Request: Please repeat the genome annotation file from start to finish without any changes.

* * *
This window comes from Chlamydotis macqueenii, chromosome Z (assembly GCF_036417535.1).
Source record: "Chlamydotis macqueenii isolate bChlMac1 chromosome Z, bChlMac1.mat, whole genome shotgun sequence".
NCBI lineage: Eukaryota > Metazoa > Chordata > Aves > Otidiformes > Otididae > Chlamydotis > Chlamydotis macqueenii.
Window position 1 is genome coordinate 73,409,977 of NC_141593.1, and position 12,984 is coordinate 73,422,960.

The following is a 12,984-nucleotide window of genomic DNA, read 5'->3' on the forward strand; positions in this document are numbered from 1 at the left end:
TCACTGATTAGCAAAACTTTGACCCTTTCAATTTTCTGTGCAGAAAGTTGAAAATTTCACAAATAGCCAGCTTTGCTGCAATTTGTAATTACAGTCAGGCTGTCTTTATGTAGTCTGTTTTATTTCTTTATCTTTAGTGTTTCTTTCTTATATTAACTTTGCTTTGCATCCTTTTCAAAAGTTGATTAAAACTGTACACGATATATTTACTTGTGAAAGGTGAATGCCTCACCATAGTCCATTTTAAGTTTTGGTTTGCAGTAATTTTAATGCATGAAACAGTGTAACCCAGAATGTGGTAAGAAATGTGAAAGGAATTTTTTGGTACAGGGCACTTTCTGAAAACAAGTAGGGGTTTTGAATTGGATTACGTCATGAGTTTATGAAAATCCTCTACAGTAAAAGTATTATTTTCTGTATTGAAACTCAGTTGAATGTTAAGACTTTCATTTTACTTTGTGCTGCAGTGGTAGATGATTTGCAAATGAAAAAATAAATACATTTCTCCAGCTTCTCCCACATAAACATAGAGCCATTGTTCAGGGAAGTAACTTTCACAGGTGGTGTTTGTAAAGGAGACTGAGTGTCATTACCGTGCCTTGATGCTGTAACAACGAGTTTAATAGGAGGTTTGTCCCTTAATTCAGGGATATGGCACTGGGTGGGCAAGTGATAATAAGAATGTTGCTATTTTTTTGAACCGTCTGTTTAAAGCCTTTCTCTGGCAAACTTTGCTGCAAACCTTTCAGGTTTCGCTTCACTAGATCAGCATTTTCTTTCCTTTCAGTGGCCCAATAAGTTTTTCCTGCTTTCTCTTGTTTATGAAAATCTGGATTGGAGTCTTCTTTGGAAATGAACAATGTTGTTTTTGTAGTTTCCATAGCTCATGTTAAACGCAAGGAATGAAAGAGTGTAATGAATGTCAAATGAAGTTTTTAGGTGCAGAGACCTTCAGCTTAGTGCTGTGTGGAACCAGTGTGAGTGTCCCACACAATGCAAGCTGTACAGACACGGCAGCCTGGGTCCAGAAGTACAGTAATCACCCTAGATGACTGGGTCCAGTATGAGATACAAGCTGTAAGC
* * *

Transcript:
This window comes from Chlamydotis macqueenii, chromosome Z (assembly GCF_036417535.1).
Source record: "Chlamydotis macqueenii isolate bChlMac1 chromosome Z, bChlMac1.mat, whole genome shotgun sequence".
NCBI lineage: Eukaryota > Metazoa > Chordata > Aves > Otidiformes > Otididae > Chlamydotis > Chlamydotis macqueenii.
Window position 1 is genome coordinate 73,409,977 of NC_141593.1, and position 12,984 is coordinate 73,422,960.

The following is a 12,984-nucleotide window of genomic DNA, read 5'->3' on the forward strand; positions in this document are numbered from 1 at the left end:
TCACTGATTAGCAAAACTTTGACCCTTTCAATTTTCTGTGCAGAAAGTTGAAAATTTCACAAATAGCCAGCTTTGCTGCAATTTGTAATTACAGTCAGGCTGTCTTTATGTAGTCTGTTTTATTTCTTTATCTTTAGTGTTTCTTTCTTATATTAACTTTGCTTTGCATCCTTTTCAAAAGTTGATTAAAACTGTACACGATATATTTACTTGTGAAAGGTGAATGCCTCACCATAGTCCATTTTAAGTTTTGGTTTGCAGTAATTTTAATGCATGAAACAGTGTAACCCAGAATGTGGTAAGAAATGTGAAAGGAATTTTTTGGTACAGGGCACTTTCTGAAAACAAGTAGGGGTTTTGAATTGGATTACGTCATGAGTTTATGAAAATCCTCTACAGTAAAAGTATTATTTTCTGTATTGAAACTCAGTTGAATGTTAAGACTTTCATTTTACTTTGTGCTGCAGTGGTAGATGATTTGCAAATGAAAAAATAAATACATTTCTCCAGCTTCTCCCACATAAACATAGAGCCATTGTTCAGGGAAGTAACTTTCACAGGTGGTGTTTGTAAAGGAGACTGAGTGTCATTACCGTGCCTTGATGCTGTAACAACGAGTTTAATAGGAGGTTTGTCCCTTAATTCAGGGATATGGCACTGGGTGGGCAAGTGATAATAAGAATGTTGCTATTTTTTTGAACCGTCTGTTTAAAGCCTTTCTCTGGCAAACTTTGCTGCAAACCTTTCAGGTTTCGCTTCACTAGATCAGCATTTTCTTTCCTTTCAGTGGCCCAATAAGTTTTTCCTGCTTTCTCTTGTTTATGAAAATCTGGATTGGAGTCTTCTTTGGAAATGAACAATGTTGTTTTTGTAGTTTCCATAGCTCATGTTAAACGCAAGGAATGAAAGAGTGTAATGAATGTCAAATGAAGTTTTTAGGTGCAGAGACCTTCAGCTTAGTGCTGTGTGGAACCAGTGTGAGTGTCCCACACAATGCAAGCTGTACAGACACGGCAGCCTGGGTCCAGAAGTACAGTAATCACCCTAGATGACTGGGTCCAGTATGAGATACAAGCTGTAAGC